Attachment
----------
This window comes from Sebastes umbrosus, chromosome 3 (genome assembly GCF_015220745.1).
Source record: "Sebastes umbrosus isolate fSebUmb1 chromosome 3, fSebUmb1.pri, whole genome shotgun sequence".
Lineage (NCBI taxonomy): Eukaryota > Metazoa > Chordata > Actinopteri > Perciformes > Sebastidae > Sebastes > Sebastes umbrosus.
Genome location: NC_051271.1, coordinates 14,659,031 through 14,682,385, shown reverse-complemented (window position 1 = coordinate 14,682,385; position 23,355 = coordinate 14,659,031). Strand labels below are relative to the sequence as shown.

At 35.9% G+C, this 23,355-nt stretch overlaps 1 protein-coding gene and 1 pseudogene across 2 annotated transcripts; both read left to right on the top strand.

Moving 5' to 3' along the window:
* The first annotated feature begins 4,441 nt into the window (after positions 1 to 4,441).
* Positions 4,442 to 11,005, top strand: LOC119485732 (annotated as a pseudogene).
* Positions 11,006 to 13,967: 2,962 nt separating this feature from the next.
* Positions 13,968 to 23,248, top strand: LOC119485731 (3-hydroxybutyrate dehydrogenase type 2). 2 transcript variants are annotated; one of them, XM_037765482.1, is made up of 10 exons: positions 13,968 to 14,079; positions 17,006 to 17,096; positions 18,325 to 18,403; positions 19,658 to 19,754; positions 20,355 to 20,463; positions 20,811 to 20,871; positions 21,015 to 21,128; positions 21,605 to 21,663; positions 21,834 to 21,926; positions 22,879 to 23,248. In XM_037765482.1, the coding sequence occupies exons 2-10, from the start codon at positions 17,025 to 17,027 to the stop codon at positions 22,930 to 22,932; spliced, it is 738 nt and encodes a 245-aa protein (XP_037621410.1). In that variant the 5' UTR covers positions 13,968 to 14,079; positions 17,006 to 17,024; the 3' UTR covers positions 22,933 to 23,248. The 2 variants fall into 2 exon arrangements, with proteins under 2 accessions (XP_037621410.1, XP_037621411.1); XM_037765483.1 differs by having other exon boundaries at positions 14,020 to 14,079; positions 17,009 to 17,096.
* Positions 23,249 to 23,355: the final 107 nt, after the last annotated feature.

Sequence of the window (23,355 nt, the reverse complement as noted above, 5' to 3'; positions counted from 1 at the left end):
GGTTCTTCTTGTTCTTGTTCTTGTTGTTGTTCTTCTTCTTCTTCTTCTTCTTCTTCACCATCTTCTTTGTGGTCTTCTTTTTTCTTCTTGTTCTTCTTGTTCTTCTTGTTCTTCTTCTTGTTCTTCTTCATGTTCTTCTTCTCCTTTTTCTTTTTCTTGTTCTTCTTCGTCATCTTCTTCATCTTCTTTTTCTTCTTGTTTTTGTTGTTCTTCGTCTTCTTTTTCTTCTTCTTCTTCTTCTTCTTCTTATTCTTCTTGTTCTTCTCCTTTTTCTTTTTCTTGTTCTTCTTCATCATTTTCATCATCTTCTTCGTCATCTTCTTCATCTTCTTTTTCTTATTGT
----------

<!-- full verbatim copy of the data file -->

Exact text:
This window comes from Sebastes umbrosus, chromosome 3 (genome assembly GCF_015220745.1).
Source record: "Sebastes umbrosus isolate fSebUmb1 chromosome 3, fSebUmb1.pri, whole genome shotgun sequence".
Lineage (NCBI taxonomy): Eukaryota > Metazoa > Chordata > Actinopteri > Perciformes > Sebastidae > Sebastes > Sebastes umbrosus.
Genome location: NC_051271.1, coordinates 14,659,031 through 14,682,385, shown reverse-complemented (window position 1 = coordinate 14,682,385; position 23,355 = coordinate 14,659,031). Strand labels below are relative to the sequence as shown.

At 35.9% G+C, this 23,355-nt stretch overlaps 1 protein-coding gene and 1 pseudogene across 2 annotated transcripts; both read left to right on the top strand.

Moving 5' to 3' along the window:
* The first annotated feature begins 4,441 nt into the window (after positions 1 to 4,441).
* Positions 4,442 to 11,005, top strand: LOC119485732 (annotated as a pseudogene).
* Positions 11,006 to 13,967: 2,962 nt separating this feature from the next.
* Positions 13,968 to 23,248, top strand: LOC119485731 (3-hydroxybutyrate dehydrogenase type 2). 2 transcript variants are annotated; one of them, XM_037765482.1, is made up of 10 exons: positions 13,968 to 14,079; positions 17,006 to 17,096; positions 18,325 to 18,403; positions 19,658 to 19,754; positions 20,355 to 20,463; positions 20,811 to 20,871; positions 21,015 to 21,128; positions 21,605 to 21,663; positions 21,834 to 21,926; positions 22,879 to 23,248. In XM_037765482.1, the coding sequence occupies exons 2-10, from the start codon at positions 17,025 to 17,027 to the stop codon at positions 22,930 to 22,932; spliced, it is 738 nt and encodes a 245-aa protein (XP_037621410.1). In that variant the 5' UTR covers positions 13,968 to 14,079; positions 17,006 to 17,024; the 3' UTR covers positions 22,933 to 23,248. The 2 variants fall into 2 exon arrangements, with proteins under 2 accessions (XP_037621410.1, XP_037621411.1); XM_037765483.1 differs by having other exon boundaries at positions 14,020 to 14,079; positions 17,009 to 17,096.
* Positions 23,249 to 23,355: the final 107 nt, after the last annotated feature.

Sequence of the window (23,355 nt, the reverse complement as noted above, 5' to 3'; positions counted from 1 at the left end):
GGTTCTTCTTGTTCTTGTTCTTGTTGTTGTTCTTCTTCTTCTTCTTCTTCTTCTTCACCATCTTCTTTGTGGTCTTCTTTTTTCTTCTTGTTCTTCTTGTTCTTCTTGTTCTTCTTCTTGTTCTTCTTCATGTTCTTCTTCTCCTTTTTCTTTTTCTTGTTCTTCTTCGTCATCTTCTTCATCTTCTTTTTCTTCTTGTTTTTGTTGTTCTTCGTCTTCTTTTTCTTCTTCTTCTTCTTCTTCTTCTTATTCTTCTTGTTCTTCTCCTTTTTCTTTTTCTTGTTCTTCTTCATCATTTTCATCATCTTCTTCGTCATCTTCTTCATCTTCTTTTTCTTATTGT